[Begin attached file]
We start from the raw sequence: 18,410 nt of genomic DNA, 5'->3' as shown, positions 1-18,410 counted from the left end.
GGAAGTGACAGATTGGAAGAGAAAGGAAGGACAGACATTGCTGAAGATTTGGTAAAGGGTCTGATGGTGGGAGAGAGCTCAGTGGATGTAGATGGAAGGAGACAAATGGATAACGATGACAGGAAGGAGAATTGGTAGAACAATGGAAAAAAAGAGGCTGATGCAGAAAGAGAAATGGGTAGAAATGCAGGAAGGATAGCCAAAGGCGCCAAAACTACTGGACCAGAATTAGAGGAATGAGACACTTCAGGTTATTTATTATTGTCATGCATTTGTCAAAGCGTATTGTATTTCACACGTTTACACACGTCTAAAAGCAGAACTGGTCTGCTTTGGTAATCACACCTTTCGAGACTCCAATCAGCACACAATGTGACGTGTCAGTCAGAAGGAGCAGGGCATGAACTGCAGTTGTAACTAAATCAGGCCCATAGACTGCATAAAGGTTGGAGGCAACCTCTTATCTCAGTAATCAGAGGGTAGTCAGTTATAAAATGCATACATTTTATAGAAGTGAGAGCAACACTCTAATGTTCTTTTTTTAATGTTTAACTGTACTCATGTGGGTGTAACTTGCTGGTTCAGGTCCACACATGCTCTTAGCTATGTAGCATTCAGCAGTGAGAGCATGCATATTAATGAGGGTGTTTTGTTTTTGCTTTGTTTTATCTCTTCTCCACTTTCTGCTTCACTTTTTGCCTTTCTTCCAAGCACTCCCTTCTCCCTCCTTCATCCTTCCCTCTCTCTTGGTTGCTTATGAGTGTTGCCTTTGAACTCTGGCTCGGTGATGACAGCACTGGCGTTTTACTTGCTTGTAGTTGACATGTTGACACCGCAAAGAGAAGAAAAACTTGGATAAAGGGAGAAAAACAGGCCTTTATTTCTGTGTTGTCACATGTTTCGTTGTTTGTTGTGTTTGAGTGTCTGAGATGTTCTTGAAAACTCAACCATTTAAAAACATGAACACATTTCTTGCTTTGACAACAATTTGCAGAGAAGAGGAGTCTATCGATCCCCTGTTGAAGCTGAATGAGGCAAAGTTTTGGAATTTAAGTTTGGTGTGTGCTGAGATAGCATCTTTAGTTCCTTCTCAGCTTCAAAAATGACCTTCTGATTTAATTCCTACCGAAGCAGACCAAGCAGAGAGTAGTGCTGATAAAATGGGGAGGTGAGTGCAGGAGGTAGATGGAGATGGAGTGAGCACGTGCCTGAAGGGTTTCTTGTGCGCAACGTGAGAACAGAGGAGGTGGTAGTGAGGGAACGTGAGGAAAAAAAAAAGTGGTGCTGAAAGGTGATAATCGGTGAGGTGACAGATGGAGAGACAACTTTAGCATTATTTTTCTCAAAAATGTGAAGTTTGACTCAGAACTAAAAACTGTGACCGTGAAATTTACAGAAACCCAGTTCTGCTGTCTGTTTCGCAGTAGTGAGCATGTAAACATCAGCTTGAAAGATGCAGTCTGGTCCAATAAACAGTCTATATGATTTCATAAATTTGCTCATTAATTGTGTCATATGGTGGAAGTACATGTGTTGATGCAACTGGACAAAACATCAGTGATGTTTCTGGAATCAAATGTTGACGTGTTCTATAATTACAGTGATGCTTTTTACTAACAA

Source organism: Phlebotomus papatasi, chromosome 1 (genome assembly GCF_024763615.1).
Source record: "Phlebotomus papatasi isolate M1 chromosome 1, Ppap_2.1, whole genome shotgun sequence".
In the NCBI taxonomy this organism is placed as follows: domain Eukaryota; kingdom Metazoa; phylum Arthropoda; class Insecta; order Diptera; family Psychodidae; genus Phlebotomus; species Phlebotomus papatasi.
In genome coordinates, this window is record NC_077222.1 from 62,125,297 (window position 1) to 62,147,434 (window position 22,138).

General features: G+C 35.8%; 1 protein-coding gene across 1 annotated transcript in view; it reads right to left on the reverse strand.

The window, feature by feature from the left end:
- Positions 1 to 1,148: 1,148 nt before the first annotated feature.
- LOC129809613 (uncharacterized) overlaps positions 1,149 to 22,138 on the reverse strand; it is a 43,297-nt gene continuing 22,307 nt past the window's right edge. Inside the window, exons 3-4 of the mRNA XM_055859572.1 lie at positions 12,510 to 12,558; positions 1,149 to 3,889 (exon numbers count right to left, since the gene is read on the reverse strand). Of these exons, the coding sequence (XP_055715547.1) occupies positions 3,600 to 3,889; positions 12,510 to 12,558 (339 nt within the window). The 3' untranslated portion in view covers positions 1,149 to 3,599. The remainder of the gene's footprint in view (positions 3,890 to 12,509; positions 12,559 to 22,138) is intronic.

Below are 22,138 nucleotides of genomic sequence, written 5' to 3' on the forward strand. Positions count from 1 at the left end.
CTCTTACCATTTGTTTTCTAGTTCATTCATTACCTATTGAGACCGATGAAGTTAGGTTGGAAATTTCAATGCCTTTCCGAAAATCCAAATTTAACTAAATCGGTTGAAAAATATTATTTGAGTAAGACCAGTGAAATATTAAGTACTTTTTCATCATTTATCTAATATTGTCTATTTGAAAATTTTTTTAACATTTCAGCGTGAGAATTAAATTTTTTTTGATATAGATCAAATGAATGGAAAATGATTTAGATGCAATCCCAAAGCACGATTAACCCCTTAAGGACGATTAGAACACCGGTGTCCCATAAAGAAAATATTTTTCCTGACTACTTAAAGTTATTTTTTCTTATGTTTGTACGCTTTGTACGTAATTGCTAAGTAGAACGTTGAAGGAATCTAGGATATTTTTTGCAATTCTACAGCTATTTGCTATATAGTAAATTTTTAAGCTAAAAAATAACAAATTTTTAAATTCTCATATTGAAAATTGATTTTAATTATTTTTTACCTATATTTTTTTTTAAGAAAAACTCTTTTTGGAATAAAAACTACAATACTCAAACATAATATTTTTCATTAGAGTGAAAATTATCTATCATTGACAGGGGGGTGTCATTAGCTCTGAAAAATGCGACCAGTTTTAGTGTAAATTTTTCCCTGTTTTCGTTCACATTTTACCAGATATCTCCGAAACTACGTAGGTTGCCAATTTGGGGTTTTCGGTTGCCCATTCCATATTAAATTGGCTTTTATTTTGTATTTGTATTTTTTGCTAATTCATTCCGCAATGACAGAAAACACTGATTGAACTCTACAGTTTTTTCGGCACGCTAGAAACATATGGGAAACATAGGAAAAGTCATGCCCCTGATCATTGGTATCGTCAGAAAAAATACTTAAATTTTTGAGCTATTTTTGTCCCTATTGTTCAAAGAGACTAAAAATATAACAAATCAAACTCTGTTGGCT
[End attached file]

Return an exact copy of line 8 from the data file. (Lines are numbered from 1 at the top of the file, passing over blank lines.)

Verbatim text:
The window, feature by feature from the left end: